How To Run A Family Business: Lessons From Belo Group's Cristalle Belo Pitt
The daunting, yet sometimes paradoxical honour of rising to the challenge to take over the ropes of a family business is something that many a son or daughter face. The paradox continues on as this journey is one of privilege, and is yet extremely high pressure, with a lot at stake.
Many of the Philippines’ largest, more successful, thriving and growing businesses are family-owned and family-run. For that matter, there are countless massive global enterprises that are family-run, and proud of it. In fact, the legacy of a brand and its power can stem from the culture that is imbibed by those who manage it. The perspective, know-how and innate knowledge that comes from being born around an industry, surrounded by people passionate about a certain topic, makes you very much a part of that word. Some skills and a particular vision can take a lifetime to build, to mold or perfect. What one can learn from generations past is priceless as learning through experience is something truly eye-opening.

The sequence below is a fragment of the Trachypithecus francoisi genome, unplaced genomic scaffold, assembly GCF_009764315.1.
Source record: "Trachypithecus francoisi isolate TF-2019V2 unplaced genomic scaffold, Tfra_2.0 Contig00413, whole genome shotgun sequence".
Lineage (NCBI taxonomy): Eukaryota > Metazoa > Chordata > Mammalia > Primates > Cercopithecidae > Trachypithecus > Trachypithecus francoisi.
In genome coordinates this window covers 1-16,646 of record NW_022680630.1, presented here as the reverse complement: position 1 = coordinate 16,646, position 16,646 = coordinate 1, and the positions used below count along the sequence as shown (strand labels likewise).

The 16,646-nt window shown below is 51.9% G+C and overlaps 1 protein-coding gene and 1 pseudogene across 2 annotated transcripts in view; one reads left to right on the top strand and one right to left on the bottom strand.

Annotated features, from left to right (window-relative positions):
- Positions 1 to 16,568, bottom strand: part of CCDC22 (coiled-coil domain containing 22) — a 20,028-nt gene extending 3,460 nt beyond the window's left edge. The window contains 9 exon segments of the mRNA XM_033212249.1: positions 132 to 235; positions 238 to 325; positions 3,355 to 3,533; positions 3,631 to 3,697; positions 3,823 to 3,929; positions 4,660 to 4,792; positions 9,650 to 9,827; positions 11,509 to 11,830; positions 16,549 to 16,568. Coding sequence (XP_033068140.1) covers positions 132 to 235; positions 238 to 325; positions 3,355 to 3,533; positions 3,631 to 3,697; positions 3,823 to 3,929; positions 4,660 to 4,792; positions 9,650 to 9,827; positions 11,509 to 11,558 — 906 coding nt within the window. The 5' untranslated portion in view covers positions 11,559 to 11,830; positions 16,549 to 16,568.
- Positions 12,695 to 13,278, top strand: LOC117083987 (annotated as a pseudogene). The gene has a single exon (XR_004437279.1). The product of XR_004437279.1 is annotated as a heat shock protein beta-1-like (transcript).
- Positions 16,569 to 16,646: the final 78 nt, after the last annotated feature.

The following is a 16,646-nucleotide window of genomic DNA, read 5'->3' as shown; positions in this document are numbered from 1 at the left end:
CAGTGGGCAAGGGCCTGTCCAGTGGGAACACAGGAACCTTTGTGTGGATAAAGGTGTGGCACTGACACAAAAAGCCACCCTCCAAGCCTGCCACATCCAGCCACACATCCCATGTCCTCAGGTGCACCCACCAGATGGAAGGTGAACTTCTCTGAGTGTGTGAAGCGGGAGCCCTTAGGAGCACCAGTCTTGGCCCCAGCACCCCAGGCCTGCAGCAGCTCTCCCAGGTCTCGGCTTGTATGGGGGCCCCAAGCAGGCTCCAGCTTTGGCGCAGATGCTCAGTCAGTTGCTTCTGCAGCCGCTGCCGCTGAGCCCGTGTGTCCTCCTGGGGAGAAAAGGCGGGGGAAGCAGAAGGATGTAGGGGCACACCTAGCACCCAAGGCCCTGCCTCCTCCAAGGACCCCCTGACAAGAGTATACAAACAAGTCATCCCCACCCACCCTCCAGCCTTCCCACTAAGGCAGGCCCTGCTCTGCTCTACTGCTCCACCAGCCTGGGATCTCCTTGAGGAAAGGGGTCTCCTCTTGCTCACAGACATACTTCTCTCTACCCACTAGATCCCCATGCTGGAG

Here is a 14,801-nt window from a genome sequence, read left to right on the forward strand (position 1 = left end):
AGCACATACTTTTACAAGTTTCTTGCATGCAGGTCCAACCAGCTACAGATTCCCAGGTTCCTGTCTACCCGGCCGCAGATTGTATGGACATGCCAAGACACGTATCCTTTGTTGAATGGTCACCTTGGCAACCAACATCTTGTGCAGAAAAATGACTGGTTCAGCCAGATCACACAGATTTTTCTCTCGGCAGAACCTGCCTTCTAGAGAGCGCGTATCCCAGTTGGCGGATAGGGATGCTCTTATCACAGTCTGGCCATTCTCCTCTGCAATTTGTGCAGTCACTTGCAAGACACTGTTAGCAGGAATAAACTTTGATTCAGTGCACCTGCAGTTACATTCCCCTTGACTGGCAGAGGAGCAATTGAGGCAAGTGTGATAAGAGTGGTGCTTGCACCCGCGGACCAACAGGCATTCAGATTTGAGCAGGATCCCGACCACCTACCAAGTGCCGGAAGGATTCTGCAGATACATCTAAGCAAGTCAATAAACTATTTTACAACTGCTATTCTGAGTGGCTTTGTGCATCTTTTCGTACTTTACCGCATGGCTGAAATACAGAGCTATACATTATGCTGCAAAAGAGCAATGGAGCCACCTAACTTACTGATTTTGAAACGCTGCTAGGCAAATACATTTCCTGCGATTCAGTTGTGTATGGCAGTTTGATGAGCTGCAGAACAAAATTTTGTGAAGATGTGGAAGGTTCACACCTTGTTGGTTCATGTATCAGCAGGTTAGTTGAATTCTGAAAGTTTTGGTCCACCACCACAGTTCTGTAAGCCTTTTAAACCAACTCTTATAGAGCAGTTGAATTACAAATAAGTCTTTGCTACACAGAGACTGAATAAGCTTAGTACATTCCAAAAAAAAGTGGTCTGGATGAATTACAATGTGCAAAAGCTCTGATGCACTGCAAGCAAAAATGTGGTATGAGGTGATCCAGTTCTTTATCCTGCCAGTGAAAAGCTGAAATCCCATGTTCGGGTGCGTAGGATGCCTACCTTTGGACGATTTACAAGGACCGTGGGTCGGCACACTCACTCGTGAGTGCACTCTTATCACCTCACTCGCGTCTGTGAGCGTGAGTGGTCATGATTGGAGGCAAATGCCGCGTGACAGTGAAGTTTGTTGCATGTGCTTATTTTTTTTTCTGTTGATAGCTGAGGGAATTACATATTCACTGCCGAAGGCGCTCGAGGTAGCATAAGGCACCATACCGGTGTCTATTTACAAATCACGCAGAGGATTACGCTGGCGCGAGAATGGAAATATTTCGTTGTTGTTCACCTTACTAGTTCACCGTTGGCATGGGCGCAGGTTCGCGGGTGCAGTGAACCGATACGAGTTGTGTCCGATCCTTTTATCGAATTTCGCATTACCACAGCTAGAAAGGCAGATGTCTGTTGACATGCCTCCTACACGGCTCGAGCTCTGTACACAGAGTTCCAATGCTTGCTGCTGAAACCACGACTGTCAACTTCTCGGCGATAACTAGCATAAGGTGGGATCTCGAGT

Through this interview we have gained a deeper understanding of the challenges and balance that is needed to drive one’s professional life forward after interviewing second and third generation family members who have decided to pursue and improve their family operations. Learn from Belo Group's Managing Director, Cristalle Belo Pitt here:
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When did you know you were also passionate about the same industry as that of your family’s business? Why are you passionate about the industry you work in?
I knew I was passionate about the beauty industry when I was in high school. I would hang out and help my mom in her fifty square metre clinic, offering the patients in the waiting area some refreshments. I loved the vibe because everyone would leave the clinic feeling beautiful, happy and thankful!
When I got to university, my mom encouraged me to use the company as a case study anytime our professors would allow us to choose the company we would like to work on. It gave me a deeper insight into how the company was run and allowed me to explore the different departments within Belo. This was my mom's way of slowly integrating me into the company.